Massive infrastructure projects such as the Dubai Metro will emerge into the spotlight as the most meaningful initiatives – the Metro because it connects the city neighbourhoods and adds another dimension to daily life, he says. There will be more focus on parks and “greening” empty areas, as well as affordable housing, which will allow more low and middle-income people to make their homes in Dubai.
“It’s going to be a new kind of urbanism here,” Mr Katodrytis says. “Dubai has to become a normal city in a way. The new projects will be of a smaller scale and with much more careful planning. We’ll see them not popping out of the desert to create another skyline or oasis. It’s more about intensifying what is already there, adding more activities and spaces other than shopping malls.”
Architects have begun shifting their focus towards public buildings such as schools, train stations and hospitals. In down times, governments tend to increase their spending to bolster the economy. Dubai and Abu Dhabi have committed to spend tens, if not hundreds, of billions of dirhams over the next decades to develop the UAE into a world-class place to live, do business and visit.
“We are focusing on social architecture,” says David Ross, the design director at Keppie Design in Scotland. “If you look back through history at times of recession, any investment is in the realm of infrastructure.” Keppie is among a small group of architecture companies bidding for a contract to design schools for the Abu Dhabi Education Council. In Libya, the company is designing eight university campuses as “part of a long-term programme of regeneration” in that country.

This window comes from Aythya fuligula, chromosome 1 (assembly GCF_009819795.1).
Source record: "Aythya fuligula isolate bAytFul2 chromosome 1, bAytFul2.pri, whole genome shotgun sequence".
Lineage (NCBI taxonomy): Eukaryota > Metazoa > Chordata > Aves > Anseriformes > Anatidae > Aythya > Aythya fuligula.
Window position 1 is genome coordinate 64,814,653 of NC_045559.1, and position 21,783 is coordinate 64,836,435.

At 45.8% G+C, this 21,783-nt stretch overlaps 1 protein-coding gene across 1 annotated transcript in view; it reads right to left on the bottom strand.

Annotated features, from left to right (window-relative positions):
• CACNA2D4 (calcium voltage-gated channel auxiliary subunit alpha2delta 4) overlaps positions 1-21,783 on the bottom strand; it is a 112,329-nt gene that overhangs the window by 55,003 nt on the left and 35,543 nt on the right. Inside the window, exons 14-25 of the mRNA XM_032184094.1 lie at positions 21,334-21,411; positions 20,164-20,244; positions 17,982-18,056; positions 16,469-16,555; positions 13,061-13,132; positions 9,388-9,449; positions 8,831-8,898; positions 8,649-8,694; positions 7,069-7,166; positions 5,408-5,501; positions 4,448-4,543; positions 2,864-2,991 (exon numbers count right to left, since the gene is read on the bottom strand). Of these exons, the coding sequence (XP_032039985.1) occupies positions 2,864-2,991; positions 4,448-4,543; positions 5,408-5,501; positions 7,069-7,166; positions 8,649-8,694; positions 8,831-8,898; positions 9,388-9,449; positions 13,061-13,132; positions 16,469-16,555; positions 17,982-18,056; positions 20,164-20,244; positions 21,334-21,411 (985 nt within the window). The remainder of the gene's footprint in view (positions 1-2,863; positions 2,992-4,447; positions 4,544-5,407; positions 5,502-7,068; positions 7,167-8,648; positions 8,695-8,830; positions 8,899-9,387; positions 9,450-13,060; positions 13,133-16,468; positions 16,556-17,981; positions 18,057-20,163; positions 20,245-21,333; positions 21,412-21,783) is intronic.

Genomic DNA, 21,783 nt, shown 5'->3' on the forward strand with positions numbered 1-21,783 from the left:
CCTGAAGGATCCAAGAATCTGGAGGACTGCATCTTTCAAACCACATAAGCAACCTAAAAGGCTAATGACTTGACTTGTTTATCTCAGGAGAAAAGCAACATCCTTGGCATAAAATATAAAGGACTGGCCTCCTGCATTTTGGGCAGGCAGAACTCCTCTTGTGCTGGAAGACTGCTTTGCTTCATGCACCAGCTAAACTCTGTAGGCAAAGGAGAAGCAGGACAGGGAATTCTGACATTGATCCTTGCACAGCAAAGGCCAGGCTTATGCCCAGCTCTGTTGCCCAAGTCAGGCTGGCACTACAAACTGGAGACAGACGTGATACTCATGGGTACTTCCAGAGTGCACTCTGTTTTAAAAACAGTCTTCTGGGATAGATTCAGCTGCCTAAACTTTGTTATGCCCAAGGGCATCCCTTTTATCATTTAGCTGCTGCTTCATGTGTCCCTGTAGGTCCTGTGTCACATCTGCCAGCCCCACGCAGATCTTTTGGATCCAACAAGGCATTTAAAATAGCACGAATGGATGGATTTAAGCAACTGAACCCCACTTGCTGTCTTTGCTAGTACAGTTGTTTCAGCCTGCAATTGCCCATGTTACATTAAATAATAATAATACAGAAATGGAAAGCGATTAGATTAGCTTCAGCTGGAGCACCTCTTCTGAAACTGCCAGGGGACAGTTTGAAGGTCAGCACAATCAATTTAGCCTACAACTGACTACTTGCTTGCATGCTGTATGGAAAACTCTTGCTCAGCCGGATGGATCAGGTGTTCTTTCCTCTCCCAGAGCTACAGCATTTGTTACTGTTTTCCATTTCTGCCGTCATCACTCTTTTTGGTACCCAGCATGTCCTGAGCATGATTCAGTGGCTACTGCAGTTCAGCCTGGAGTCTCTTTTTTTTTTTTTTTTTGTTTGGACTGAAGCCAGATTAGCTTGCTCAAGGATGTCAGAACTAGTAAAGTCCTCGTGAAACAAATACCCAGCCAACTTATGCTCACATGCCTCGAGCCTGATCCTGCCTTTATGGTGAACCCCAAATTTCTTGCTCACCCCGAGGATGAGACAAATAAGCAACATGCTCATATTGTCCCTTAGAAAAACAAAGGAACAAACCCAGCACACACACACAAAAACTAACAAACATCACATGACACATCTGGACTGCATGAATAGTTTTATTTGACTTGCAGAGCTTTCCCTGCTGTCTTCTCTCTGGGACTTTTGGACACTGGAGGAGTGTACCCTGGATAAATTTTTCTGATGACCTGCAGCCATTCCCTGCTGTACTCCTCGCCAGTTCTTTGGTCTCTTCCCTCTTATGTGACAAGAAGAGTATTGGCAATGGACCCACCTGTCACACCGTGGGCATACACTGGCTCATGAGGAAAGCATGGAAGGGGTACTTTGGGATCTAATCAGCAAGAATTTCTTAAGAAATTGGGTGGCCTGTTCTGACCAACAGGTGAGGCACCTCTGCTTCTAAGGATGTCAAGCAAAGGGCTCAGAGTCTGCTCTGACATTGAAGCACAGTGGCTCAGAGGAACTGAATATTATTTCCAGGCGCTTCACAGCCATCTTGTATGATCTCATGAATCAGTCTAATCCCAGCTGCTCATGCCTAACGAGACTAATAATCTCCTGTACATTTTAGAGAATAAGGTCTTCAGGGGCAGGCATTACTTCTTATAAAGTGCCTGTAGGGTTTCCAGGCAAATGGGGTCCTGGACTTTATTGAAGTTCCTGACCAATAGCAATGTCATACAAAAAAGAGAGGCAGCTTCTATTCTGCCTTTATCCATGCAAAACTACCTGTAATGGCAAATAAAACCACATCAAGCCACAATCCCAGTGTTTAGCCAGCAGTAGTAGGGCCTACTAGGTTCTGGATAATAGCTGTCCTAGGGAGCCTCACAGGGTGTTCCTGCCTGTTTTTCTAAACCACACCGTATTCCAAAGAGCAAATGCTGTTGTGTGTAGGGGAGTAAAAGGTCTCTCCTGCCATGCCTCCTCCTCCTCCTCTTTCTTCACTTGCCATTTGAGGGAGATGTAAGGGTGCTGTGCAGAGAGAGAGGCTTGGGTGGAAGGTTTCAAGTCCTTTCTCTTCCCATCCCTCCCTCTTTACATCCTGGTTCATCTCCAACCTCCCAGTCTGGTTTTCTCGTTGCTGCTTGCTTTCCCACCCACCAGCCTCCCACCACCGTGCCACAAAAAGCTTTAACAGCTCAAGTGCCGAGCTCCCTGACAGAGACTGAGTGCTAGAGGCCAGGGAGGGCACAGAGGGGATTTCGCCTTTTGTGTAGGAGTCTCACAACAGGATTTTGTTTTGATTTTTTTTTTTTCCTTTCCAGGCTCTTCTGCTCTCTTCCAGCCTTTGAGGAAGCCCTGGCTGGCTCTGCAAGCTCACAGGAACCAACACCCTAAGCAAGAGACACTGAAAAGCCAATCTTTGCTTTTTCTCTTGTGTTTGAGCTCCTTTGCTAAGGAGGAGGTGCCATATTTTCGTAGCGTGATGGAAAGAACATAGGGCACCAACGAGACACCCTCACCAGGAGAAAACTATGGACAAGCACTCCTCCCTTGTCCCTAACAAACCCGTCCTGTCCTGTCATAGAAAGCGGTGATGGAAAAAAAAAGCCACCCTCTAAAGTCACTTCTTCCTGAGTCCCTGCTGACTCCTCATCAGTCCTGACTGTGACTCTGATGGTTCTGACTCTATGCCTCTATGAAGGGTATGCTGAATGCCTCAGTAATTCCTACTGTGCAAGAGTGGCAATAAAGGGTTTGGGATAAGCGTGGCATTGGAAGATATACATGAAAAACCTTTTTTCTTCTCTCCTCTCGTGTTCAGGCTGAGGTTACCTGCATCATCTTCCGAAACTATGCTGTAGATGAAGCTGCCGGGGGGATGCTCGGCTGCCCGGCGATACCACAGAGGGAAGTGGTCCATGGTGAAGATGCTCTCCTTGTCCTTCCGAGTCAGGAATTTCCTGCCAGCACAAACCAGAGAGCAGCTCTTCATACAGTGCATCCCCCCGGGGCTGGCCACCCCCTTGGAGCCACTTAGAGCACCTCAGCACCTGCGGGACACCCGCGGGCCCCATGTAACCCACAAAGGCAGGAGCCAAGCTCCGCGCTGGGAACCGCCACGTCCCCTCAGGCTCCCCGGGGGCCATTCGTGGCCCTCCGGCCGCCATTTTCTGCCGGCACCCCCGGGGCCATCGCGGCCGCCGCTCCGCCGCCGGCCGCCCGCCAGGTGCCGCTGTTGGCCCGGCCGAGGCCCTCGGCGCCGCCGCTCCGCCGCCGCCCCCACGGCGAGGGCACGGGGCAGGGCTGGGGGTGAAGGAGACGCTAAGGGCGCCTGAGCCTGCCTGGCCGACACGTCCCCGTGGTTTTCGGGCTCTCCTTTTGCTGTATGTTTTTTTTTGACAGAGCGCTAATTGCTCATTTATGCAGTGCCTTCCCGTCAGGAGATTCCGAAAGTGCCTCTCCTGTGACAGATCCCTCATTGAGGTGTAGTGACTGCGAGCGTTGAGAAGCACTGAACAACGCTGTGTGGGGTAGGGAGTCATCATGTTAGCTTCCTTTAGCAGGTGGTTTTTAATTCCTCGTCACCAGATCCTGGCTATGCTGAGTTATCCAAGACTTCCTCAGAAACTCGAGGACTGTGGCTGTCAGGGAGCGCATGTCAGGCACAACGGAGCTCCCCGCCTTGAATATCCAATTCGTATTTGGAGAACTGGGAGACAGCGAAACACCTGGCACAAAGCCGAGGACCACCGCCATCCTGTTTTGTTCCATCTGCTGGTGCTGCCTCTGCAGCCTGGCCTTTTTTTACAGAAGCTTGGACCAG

The commercially driven projects are likely to suffer more from the effects of the downturn than any other type of property development, he says. “With a hospital or a school, costs don’t matter as much because there is a perceived standard that needs to be reached.”
Architecture firms, like construction contractors and other companies that rely on developers for business, are also spreading out in the region to guarantee a more steady stream of income.
FXFowle, a firm based in New York, recently secured some large contracts to build middle-income housing in Riyadh, says Steven Miller, the managing director of the Dubai office.
“Now that property values are getting to where they should be, middle-income
housing is a great business model,” he says, adding that many of his old clients have “gone to sleep”. “We’ve spent most of our time looking for fresh market places,” Mr Miller says. But the most important thing, Mr Fort-Brescia says, is to get rid of the “ego aspect of architecture” in proposals.
“There were really illogical things being proposed out there, with a lot of ego and intent to impress,” he says. “But when you look at the landscape of the region today, those are the ones that haven’t been built. It’s the simpler, cleaner, logical buildings that are actually going to make it.”